Being the good teammate that he is, Reed Sorenson is rushing to join Dario outside the Top 35. Since finishing fifth at the season opening Daytona 500, Reed’s average finish has been a dismal 31st. The recent struggles have prompted Chip Ganassi to swap crew chiefs between the No. 42 Dodge driven by Juan Pablo Montoya and the No. 41 driven by Sorenson. While I agree a change is needed, I really question messing around with the No. 42 team, which has seven straight top-20 finishes and is in 17th in points. Obviously Montoya is developing some chemistry with his crew chief and disrupting this may not sit well with a temperamental driver like Juan Pablo.
Current bubble team with the most to lose
Michael Waltrip has all three of his teams in the Top 35, though barely. All three cars are a Talladega Big One away from having to have to qualify on time all over again. David Reutimann has shown promise this year, but Waltrip has been flat and hovered around 35th all season. Michael McDowell is slowly falling back in the standings. MWR can’t blame the transition to a new manufacturer – many of their struggles were attributed to the “growing pains” of a new manufacturer last season. JGR has shown it’s not the Toyota equipment as they’ve won several races and led a lot of laps. I’ll bet we’ll see PJ Jones and Terry Labonte in two of the cars at Sonoma again this year.
Current bubble team with the most to gain
The No. 84 Team Red Bull Racing Toyota driven by AJ Allmendinger, again, has an opportunity to make an upwards move in the points. After missing the first three races, Allmendinger was replaced by Mike Skinner in an effort to get some veteran feedback as to what was wrong with the car. Mike qualified for all five races, presumably telling team Red Bull enough that they felt comfortable putting AJ back in the car, starting next week at Talladega. And it could be just in time–during the same seven week stretch last year, Allmendinger qualified for all but one of the events. If he can take the information gained from Skinner being in the car and turn it into some solid finishes over the next month or so, they’ll have put themselves into a position to race their way into the Top 35 during the second half of the season.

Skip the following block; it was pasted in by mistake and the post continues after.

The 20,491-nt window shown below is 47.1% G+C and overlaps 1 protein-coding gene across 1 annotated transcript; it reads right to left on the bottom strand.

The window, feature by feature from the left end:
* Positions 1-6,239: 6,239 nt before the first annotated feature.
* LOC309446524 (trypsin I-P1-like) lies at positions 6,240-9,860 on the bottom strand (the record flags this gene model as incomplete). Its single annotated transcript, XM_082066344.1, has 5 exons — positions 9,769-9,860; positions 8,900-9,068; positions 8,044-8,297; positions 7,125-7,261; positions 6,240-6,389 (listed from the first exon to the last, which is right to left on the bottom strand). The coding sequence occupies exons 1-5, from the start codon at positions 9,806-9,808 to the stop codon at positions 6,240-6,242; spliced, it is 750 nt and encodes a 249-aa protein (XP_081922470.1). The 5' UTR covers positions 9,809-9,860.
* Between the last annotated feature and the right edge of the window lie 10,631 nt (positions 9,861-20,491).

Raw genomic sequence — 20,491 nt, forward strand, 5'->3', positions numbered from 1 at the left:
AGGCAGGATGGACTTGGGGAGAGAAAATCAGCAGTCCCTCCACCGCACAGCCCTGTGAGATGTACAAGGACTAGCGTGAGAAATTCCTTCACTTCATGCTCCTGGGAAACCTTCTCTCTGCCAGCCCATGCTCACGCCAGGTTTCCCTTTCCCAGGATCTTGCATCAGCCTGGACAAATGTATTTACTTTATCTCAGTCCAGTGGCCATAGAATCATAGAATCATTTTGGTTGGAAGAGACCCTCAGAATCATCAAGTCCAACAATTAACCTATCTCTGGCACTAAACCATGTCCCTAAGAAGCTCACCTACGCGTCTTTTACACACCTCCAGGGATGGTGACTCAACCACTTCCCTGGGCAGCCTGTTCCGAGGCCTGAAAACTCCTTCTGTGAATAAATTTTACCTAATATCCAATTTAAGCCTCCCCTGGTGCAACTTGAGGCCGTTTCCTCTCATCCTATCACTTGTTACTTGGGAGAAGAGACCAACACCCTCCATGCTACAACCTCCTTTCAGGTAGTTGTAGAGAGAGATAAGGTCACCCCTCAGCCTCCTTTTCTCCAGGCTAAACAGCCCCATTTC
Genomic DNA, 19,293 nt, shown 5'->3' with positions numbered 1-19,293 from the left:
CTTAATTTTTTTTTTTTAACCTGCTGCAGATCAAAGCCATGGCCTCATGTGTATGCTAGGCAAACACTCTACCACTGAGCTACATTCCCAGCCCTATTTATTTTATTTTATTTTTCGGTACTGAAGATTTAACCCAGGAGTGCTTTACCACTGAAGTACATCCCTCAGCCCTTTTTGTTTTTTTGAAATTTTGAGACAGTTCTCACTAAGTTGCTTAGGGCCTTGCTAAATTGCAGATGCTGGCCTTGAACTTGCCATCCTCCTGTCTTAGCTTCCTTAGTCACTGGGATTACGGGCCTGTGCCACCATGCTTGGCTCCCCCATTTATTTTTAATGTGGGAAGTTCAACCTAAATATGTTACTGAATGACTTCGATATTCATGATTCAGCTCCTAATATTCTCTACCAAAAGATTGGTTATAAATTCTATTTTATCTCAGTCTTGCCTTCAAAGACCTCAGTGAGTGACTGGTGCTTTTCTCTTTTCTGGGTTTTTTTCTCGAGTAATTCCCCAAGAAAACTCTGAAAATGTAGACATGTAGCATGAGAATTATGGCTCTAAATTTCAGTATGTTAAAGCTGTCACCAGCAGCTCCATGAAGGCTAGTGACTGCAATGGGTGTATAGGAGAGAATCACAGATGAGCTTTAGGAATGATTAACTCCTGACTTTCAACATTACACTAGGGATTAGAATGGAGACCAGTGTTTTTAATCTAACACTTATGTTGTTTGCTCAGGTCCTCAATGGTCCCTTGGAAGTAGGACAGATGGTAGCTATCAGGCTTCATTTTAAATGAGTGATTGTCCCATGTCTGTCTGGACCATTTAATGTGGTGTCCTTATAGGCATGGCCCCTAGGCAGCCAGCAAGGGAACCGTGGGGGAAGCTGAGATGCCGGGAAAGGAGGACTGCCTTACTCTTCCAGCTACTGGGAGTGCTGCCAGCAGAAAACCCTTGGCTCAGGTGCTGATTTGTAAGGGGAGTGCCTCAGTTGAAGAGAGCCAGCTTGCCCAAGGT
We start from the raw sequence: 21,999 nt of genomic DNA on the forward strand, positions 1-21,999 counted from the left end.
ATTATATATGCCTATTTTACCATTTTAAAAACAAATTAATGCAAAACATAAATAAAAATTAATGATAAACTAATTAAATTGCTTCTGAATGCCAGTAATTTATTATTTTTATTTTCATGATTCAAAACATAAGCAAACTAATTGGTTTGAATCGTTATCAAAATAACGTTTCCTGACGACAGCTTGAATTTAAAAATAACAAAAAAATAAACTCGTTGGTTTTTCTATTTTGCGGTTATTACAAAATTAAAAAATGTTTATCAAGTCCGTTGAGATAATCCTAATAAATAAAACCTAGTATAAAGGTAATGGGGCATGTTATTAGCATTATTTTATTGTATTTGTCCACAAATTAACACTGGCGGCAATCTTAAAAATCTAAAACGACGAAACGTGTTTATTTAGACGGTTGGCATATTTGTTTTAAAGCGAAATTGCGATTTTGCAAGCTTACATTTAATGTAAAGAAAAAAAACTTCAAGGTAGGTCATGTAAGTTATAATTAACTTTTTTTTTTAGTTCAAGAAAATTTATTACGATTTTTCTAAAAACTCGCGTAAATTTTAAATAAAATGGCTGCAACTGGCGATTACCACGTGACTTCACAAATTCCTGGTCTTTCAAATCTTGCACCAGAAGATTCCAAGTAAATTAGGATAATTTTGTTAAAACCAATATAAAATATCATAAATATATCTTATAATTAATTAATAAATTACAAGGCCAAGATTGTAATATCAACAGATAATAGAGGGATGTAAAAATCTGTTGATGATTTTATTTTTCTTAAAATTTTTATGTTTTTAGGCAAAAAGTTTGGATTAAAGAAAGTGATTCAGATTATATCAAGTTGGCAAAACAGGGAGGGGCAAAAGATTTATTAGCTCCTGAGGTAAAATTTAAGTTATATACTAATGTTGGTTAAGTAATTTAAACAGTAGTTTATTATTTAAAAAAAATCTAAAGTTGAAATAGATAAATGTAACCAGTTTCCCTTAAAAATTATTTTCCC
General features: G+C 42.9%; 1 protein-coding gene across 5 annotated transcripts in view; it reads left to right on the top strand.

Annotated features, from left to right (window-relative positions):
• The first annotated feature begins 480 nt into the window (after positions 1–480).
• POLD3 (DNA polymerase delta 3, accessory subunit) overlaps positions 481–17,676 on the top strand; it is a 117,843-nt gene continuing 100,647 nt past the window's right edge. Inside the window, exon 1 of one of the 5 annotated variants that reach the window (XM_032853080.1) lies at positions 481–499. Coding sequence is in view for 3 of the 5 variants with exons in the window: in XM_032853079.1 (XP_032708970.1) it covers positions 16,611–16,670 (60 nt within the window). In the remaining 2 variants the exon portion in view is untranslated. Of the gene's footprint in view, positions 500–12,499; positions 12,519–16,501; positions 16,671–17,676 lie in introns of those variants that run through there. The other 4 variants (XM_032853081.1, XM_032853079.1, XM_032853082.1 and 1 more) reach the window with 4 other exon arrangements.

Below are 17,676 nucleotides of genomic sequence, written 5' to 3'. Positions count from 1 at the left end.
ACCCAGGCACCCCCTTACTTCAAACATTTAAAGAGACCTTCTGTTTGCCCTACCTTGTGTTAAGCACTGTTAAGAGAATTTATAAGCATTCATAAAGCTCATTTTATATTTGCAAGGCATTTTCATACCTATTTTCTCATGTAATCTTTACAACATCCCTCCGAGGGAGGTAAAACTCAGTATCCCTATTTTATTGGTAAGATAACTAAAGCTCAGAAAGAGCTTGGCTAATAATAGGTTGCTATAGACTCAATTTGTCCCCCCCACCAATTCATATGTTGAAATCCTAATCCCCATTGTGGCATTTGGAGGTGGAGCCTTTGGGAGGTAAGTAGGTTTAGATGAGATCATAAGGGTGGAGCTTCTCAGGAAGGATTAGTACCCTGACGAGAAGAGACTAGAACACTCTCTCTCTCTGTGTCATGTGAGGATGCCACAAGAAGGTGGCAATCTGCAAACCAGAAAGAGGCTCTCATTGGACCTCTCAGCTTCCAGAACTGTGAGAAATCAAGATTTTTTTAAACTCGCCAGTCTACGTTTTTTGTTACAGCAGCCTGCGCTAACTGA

Another team who may be primed to improve their standing is the No. 01 DEI Chevrolet driven by Cato, N.Y. native Regan Smith. While Regan is currently in the Top 35, he has an opportunity to at least distance himself from the 36th-place car, even if he isn’t able to run off some really good runs. The reason is the next two races are impound races. That means that after qualifying, the cars are impounded by NASCAR and no work, save for some minor adjustments, may be made to them. Cars needing to qualify on speed therefore are forced race with their qualifying setup. Many go or go home teams qualify with a “lighter” engine oil to get a little extra speed needed to make the race at places like Talladega. The problem with this is that it isn’t really made to last 500 miles. Last year, four of the eight cars who had to qualify on time suffered engine failures. And at Richmond, it gets no better – a racecar set up to qualify can turn into a handful over the course of 400 laps, making a good finish extremely difficult. If young Regan can post some top-25 finishes over the next few races, he’ll give himself some much needed breathing room.
Well there you have it. The bubble summary for the first eight races of the 2008 Sprint Cup season. Check us out next Monday for the Bubble Breakdown from Talladega Superspeedway. Until then, so long from the bubble.